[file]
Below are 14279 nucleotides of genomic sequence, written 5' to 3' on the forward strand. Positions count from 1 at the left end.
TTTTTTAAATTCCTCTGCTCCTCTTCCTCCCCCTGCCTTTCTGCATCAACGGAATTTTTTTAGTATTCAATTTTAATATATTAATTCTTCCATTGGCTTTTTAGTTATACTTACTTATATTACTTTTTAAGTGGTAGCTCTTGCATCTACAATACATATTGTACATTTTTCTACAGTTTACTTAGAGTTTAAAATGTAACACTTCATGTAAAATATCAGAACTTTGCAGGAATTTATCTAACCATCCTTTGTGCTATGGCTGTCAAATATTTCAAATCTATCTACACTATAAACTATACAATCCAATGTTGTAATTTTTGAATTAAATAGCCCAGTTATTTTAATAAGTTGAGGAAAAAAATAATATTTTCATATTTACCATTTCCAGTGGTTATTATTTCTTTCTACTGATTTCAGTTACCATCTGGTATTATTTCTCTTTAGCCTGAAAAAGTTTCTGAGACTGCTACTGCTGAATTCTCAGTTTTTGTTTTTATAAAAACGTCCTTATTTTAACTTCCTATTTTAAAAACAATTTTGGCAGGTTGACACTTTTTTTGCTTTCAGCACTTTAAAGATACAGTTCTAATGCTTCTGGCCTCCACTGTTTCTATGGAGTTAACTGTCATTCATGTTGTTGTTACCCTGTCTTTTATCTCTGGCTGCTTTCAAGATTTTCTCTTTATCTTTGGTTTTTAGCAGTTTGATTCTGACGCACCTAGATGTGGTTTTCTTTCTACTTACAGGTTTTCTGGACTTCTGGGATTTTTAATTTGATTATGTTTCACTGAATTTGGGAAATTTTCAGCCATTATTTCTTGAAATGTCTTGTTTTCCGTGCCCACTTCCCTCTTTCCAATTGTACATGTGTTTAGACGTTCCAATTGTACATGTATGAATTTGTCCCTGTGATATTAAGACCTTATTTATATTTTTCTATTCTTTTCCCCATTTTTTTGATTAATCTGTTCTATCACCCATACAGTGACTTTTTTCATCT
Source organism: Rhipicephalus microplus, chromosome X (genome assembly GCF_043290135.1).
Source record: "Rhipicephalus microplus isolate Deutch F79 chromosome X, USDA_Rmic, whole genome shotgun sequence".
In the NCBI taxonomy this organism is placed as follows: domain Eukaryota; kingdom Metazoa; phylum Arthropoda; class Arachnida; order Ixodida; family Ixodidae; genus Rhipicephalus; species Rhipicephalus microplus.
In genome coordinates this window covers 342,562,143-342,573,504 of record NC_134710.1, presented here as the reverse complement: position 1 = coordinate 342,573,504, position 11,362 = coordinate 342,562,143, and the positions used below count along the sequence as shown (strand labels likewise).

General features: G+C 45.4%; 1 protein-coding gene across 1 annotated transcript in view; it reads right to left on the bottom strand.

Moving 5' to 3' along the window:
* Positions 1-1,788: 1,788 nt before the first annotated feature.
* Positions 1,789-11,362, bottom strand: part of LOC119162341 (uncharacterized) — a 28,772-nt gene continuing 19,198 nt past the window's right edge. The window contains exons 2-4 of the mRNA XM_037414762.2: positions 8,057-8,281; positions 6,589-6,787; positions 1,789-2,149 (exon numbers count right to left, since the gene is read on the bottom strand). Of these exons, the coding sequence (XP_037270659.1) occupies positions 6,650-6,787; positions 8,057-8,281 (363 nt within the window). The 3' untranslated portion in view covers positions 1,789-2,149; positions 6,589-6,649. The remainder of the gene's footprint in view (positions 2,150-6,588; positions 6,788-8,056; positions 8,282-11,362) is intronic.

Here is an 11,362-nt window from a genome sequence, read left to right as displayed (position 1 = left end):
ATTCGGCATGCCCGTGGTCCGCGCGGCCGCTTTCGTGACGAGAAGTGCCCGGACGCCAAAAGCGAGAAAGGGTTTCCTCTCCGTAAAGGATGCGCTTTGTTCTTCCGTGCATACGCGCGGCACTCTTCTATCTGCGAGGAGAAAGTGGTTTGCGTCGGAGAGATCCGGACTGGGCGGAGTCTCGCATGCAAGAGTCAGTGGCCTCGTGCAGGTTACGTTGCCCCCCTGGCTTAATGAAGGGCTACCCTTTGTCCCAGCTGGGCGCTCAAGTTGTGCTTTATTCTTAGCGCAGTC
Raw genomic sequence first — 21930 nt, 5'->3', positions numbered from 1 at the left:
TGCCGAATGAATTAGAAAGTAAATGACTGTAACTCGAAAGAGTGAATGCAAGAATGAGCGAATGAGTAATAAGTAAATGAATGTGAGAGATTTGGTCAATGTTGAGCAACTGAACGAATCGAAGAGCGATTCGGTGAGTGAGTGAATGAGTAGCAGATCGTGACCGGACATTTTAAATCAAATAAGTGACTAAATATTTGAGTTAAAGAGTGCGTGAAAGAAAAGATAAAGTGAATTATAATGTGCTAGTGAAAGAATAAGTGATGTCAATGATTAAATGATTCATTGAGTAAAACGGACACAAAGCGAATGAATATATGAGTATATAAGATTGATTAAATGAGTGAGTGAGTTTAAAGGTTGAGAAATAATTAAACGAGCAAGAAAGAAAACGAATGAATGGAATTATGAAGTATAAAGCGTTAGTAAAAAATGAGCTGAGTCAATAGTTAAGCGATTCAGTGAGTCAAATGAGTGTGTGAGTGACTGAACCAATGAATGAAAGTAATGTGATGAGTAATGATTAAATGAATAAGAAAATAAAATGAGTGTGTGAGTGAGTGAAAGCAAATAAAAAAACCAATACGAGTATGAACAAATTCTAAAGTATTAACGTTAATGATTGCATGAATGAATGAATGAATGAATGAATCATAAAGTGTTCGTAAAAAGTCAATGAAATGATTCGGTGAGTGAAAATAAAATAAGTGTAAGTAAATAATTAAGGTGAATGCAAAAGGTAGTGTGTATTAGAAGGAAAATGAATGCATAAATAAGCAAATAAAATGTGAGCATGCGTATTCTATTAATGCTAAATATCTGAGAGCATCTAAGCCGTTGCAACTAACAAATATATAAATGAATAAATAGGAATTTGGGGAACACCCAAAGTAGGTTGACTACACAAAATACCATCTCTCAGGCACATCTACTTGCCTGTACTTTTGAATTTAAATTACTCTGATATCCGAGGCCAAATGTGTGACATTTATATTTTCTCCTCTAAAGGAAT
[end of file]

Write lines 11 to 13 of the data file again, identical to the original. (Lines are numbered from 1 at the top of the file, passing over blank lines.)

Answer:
Here is an 11,362-nt window from a genome sequence, read left to right as displayed (position 1 = left end):
ATTCGGCATGCCCGTGGTCCGCGCGGCCGCTTTCGTGACGAGAAGTGCCCGGACGCCAAAAGCGAGAAAGGGTTTCCTCTCCGTAAAGGATGCGCTTTGTTCTTCCGTGCATACGCGCGGCACTCTTCTATCTGCGAGGAGAAAGTGGTTTGCGTCGGAGAGATCCGGACTGGGCGGAGTCTCGCATGCAAGAGTCAGTGGCCTCGTGCAGGTTACGTTGCCCCCCTGGCTTAATGAAGGGCTACCCTTTGTCCCAGCTGGGCGCTCAAGTTGTGCTTTATTCTTAGCGCAGTC
Raw genomic sequence first — 21930 nt, 5'->3', positions numbered from 1 at the left: